Favorite thing: Monks are mostly present in Southeast Asian countries, Cambodia has a lot of them. You see monks from kids to elderly people, and they're always recognizable with their orange robe. You will see them in any temples, they are friendly and shy.
During the reign of the Khmer Rouge all monasteries were destroyed and murdered the monks. Pol Pot tried to wipe out Buddhism and monks felt totally useless. Since Buddhism was re-declared state religion in 1993, still act more young men joined the Sangha. That's why today, you see more young monks around
A local guide told us about monk, a monk before they joined to Sangha, they have to declare everything they own. They're supposedly have nothing left, like cell phone or camera, but I've seen so many monks walking around with cell phone, camera and so on, also one thing, they're not allowed to accept money
While we were in Phnom Penh sitting to a bar terrace, a mature monk passing through selling bracelets to tourist. I didn't want his bracelet I just give him two dollar, he was angry because it wasn't enough, I should have taken photo to see his face reaction
- Historical Travel
- Arts and Culture
Favorite thing: Arriving here in the morning, my eye was directly pointed to those drivers sitting on their bamboo cars waited for passengers/tourist to go along the rails for adventure. This people don't speak English (most of them) So, our tuk tuk driver talk to them.
Suddenly a lady came, she probably in charge here I don't know, she's the one collecting the money. For three us together is $15 so is five American Dollars each. As soon, we settled with payment, they prepared the car and we can sit on it
Our driver is an elderly man, I see two kids with him they came with us during the ride, I don't know if his children or grandchildren, in that case they're very lovely. He can't speak English. Anyway we don't talk much either, we're enjoying the ride that's it.
Cambodia is a poor country, people living mostly on tourism especially in this area of Battambang. So, they are expecting a tips from tourist. Besides, entree money, you still have to considered what the local people do to you to make you enjoyed. They do good their job to give their visitors satisfaction
Is not obligated to give a tip, but if you have a heart and see how the local lived their lives (it's up to you) small tip makes them happy. I have sympathy for this people, they're very happy every penny they got.
There were three of us in the train car, after our journey I give the man $3 dollar, and because I don't have candies for his kids I gave them each 1000 riel(0.25 cents) it doesn't much but at least they got something. I could see how happy they are when we left, even though it wasn't much, but for this people small things are big things. That's the way it is here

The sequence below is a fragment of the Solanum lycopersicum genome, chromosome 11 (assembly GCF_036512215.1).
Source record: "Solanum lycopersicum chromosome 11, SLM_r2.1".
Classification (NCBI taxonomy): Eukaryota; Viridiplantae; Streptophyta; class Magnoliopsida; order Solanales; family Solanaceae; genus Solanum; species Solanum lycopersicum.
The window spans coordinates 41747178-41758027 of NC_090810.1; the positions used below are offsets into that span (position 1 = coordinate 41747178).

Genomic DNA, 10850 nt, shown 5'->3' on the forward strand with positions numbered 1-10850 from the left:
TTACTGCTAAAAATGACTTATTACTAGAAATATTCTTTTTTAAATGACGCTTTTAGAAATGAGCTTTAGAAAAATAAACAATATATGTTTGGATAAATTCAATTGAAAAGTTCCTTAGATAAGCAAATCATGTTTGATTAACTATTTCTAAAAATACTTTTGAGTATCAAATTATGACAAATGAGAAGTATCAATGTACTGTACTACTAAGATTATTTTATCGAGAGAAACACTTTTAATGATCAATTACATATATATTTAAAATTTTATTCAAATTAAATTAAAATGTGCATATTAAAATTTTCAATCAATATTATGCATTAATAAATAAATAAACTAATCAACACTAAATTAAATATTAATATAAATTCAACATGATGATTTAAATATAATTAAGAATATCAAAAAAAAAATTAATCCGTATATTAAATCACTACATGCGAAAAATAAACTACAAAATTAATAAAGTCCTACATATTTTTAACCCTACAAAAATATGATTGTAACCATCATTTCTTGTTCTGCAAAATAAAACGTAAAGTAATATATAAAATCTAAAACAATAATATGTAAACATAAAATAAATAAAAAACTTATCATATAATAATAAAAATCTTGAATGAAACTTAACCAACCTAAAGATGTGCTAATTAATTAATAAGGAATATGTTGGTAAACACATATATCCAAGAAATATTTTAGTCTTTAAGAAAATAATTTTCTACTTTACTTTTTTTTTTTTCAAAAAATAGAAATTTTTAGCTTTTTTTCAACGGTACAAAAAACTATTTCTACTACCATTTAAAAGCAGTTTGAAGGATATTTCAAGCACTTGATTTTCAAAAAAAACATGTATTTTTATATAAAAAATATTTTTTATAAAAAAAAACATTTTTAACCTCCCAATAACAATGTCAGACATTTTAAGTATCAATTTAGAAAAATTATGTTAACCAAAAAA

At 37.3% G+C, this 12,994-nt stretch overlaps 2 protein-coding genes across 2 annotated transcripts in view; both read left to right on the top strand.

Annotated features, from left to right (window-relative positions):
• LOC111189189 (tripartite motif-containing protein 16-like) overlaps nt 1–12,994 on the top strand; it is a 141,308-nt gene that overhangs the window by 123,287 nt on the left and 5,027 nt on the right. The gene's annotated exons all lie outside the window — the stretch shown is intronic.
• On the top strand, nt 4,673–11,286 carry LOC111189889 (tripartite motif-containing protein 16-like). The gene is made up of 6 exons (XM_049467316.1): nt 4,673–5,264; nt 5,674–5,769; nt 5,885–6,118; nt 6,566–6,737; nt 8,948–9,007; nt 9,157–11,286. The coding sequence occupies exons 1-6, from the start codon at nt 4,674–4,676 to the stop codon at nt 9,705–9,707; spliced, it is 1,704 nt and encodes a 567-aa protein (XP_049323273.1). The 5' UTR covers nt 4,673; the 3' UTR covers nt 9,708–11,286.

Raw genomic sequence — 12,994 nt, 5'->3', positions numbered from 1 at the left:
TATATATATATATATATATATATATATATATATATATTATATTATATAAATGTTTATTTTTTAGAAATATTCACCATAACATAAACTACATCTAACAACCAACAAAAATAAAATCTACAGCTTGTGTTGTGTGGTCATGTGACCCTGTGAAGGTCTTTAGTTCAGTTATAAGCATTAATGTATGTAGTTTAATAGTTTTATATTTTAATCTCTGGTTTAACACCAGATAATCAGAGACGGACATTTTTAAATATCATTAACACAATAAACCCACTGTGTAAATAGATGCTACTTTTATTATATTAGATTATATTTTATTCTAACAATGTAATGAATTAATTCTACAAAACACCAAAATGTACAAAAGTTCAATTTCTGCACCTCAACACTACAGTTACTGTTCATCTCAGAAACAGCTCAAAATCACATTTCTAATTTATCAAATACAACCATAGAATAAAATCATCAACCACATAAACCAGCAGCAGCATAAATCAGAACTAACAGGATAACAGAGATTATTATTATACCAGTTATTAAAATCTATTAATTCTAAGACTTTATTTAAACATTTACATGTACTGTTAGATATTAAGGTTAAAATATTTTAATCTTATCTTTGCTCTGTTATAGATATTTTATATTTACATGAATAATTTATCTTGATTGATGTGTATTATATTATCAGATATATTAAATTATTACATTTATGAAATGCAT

Favorite thing: In the center of Battambang is unexpectedly you find everything. One of us has problem with iphone, but we thought we're not gonna find it here. So we're going to wait when we get to a bigger city like Siem Reap where our next destination. Without looking for it, we found an Apple store. We went to see if they could help us with our iphone. Those guys working there is perfectly with English.
He opened the phone and remove the battery and thereafter he adjusted something I don't know what he did, Didier's iphone works again, for a small fee. While we walk further, we came to a fancy Samsung phone shop, this is something we didn't expect to see in this sleepy city. The famous store for cellular phones, I'm not surprised that each Cambodian I saw walking with those big fancy cellular phone. I suppose the local Cambodians are the only regular customers in this shops
- Historical Travel
- Arts and Culture
Favorite thing: Walking was the easiest way to do around and see how people live in town. I would say, life here is the same as other Southeast Asian countries. People do everything to survive. Business? I looked around how they do business in here.
We pass to some shops and I don't understand what they're selling, I see some items are upside down, dusty and dirty. I have empathy with the people here. While on the next shop, it looks like an iron shops. I see this guys weld an iron flower pot stand, and some framework. Hard to understand, I guess is part of culture isn't it. You will see the people working outside on the street infront of the business shops
- Arts and Culture
Favorite thing: Once you're out the city center, you drove mostly to unpaved dusty road. The countryside road as I called, but we've seen this kind of road somewhere in Cambodia but can't remember where. We're so happy if there's no oncoming car, but cars are not often to see in the countryside, but trucks, I see more this kind of transport than regular cars. Trucks are used to transport goods.
The road is not only unpaved is also in pretty bad condition, deep potholes that sometimes impossible to pass, our tuk tuk driver seems used to this road. On the photo is doesn't looked so bad, but in reality is awful. I can't understand how local people drove this weg everyday. He avoided pothole as I looked at him trying to maneuver on a side where no enough space for his wheel, it sometimes an adventure ride with tuk tuk and scary experience, but we survived!
Favorite thing: The Tourist Information Office is located in the south of the town, near the Governor's Residence and has the usual maps and info leaflets. The chaps who work here are very nice and I enquired about taking a trip on a norry (bamboo train) and one of them took me on the back of his bike to the railway line a few kilometres south of town and then came along with me for a ride!